Director General of the Progressives Governors Forum, Dr. Salihu Lukman, on Sunday, urged the leadership of the Nigeria Labour Congress (NLC), to look beyond strike as tool for actualizing its demand for implementation of minimum wages for its workers
Lukman gave the advice in a statement he issued in Abuja noted that a centralised framework for minimum wage legislation which relies heavily on using federal financial capacity to fix a national minimum wage was not only unsustainable but would turn out to be counter productive in the long run.
The PGF DG in the statement titled “True Federalism and Labour Issues,” said, “Elementary analysis would caution about the consequence of continuing with a centralised framework for minimum wage legislation based on using the financial capacity of the Federal Government to fix national minimum wage that is hardly informed by economic indices of work output across the country and reflecting all sectors of the economy.
“Such a framework can only result in either shortchanging workers in high-revenue states/areas or over-stretching employers in low-revenue states/areas.
“Unfortunately, our union leaders have weakened themselves so much that their negotiating power is hardly oriented based on knowledgeable disposition about workers input in the production process at all levels in the country.
“The only weapon they seem to use so often to win concessions and agreements is strike. Blackmails and muscle flexing has become an important integral strategy to discredit perceived opponents. Name calling and campaigns by the NLC leadership aimed at blocking any consideration of proposals to change our harsh realities as a nation are now very common.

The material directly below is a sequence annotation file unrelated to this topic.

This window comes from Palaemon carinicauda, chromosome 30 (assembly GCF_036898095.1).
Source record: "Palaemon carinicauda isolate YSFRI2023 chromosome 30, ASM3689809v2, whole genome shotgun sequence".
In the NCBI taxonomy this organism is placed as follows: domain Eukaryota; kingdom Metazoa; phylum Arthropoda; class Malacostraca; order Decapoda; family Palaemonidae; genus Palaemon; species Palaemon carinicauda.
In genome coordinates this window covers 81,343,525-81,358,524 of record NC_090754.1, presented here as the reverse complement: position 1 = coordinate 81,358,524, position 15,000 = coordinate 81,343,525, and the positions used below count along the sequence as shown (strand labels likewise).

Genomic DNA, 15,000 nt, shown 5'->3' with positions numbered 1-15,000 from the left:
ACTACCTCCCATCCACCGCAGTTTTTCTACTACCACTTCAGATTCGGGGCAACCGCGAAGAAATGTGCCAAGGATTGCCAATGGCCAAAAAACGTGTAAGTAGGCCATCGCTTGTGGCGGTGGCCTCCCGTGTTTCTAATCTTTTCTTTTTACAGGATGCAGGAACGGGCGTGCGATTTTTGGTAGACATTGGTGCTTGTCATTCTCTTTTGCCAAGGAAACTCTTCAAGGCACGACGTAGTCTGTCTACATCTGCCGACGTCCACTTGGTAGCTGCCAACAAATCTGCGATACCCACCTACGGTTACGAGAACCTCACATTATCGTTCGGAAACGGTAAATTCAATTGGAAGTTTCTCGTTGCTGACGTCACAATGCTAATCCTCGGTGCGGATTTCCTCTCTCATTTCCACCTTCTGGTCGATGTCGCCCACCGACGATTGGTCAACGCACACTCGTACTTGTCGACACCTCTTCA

“Today, we have a minimum wage of N30,000, which unions have been unable to achieve in many states and many private sector establishments. In fact, even at the time of negotiating the minimum wage of N30,000, there were problems of getting the old minimum wage of N18,000 in many states and private establishments implemented
“Some of the states that were able to implement the minimum wage are barely surviving. Rather than objectively reviewing our challenges, our labour leaders imagined that name calling and threatening political leaders with strikes is the way to go. This is most unfortunate. NLC leadership may want to share the full picture of status of Implementation of the N30,000 minimum wage, both in the public and private sectors, with Nigerians.”
The PGF DG further argued that while it was true that the nation is faced with the challenge of developing a framework for the review of the minimum wage which would be based on workers productivity as well as the cost of living, the mare fact that it takes up to five years for a review was an anomaly